9
Pangs of history in late 1970s new-wave rock
music and urban geography
JOHN COVACH

In late 1977 Elvis Costello and the Attractions appeared on NBC's Saturday Night Live. At the time, the programme was in its early days, featuring John Belushi, Dan Ackroyd, Gilda Ratner, Jane Curtin and Garrett Morris a cast who pushed at the boundaries of the permissible on US network television. The often-provocative show was well known to many rock listeners, especially since it regularly featured the most interesting current bands as musical guests. Any group appearing on the show during the late 1970s could expect to enjoy the attention of rock culture at least for the evening, and an appearance on the show could be especially beneficial for a new band like Costello's. But this particular appearance was distinctive in many ways. The band began a number and almost immediately broke it off, with Costello announcing that there was no reason to play that song; the group then launched into 'Radio, Radio', a tune strongly critical of the rock radio of the time; and since the show was live, there was no suitable way short of going to black for the show's producers to stop the band from switching tunes on the fly.1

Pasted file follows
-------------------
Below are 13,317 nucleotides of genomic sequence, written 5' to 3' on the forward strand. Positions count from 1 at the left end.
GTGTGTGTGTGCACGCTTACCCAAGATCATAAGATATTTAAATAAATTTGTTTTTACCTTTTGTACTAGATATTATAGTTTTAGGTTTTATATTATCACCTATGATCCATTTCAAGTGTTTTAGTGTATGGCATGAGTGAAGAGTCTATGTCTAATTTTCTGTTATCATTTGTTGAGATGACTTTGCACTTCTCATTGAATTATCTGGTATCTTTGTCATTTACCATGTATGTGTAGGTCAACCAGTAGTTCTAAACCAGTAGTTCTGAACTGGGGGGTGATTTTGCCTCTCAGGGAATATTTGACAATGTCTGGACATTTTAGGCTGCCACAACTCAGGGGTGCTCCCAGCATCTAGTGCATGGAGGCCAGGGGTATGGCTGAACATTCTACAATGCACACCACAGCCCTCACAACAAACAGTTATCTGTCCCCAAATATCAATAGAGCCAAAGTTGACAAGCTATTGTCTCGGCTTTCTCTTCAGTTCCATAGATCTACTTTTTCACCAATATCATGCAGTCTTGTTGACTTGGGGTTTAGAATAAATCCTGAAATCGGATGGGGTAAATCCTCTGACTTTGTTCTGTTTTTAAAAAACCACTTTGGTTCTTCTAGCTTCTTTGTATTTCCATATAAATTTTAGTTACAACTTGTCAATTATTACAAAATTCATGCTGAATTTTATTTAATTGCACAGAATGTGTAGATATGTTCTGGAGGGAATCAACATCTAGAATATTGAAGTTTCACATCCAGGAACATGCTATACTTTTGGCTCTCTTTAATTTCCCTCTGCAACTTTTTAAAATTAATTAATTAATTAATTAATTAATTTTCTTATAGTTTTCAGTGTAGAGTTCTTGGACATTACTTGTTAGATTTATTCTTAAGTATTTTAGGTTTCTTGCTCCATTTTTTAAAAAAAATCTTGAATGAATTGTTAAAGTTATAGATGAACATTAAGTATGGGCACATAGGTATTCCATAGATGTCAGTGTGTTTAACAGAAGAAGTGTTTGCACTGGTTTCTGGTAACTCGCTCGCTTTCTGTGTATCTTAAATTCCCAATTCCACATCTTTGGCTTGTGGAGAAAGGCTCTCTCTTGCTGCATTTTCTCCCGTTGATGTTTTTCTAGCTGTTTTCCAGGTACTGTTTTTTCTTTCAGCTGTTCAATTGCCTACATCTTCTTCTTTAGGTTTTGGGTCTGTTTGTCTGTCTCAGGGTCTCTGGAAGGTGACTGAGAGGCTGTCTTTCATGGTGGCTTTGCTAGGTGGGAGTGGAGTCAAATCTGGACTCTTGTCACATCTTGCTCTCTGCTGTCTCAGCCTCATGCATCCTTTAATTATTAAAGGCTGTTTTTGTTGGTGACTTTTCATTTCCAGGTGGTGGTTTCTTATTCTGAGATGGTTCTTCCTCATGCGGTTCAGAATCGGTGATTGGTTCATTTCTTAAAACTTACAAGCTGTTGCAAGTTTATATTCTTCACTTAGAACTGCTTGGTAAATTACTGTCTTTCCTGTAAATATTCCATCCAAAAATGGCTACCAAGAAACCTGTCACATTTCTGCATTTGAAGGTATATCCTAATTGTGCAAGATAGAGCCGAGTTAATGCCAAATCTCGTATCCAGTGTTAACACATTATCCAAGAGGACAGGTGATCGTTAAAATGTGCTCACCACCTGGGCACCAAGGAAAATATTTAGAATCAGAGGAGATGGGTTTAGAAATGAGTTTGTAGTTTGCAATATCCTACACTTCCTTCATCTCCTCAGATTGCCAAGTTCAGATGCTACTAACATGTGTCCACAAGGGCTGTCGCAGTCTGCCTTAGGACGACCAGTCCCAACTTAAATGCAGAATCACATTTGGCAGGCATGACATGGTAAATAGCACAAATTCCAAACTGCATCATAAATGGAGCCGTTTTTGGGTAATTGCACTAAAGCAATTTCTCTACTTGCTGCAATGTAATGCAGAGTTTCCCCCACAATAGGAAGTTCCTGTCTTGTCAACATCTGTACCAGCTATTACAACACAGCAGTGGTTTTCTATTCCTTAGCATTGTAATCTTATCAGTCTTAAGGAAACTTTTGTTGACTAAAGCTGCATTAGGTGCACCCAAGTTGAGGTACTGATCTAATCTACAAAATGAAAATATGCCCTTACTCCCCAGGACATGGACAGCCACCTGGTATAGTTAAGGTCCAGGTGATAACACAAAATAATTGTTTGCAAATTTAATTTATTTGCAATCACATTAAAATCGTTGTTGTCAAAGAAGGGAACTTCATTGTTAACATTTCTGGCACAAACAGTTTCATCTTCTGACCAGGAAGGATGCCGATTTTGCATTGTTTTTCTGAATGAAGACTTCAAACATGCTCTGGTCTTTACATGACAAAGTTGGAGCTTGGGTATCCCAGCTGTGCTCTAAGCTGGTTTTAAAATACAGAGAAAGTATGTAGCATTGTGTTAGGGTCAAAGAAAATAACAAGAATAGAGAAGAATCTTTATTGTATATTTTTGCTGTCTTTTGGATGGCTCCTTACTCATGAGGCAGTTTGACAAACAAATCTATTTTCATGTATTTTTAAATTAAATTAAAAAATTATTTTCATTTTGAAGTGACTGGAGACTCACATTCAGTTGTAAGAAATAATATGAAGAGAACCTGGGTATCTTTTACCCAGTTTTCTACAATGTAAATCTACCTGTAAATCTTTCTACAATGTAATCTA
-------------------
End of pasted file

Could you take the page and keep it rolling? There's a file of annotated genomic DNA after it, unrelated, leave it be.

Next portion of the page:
Substituting tunes mid-performance was clearly a rebellious act, and this rebelliousness was underscored that evening by many other aspects of the band's presentation and music. Here was a rock singer who called himself 'Elvis', a clear reference to Elvis Presley, who at the time had only recently died, fat and drugged out, by then more a symbol of Las Vegas decadence

____________________
1
For an account of the history of Saturday Night Live, see Hill and Weingrad (1987). The early days of Costello's career, including the incident described here, are chronicled in Hinton (1999). Hinton gives the date of the performance as 17 December, and notes that the group appeared twice during the show. In his first segment, Costello and the band played 'Watching the Detectives' as planned. The second segment was supposed to feature 'Less Than Zero', which was the song begun but replaced by 'Radio, Radio' (113–14).

-173-

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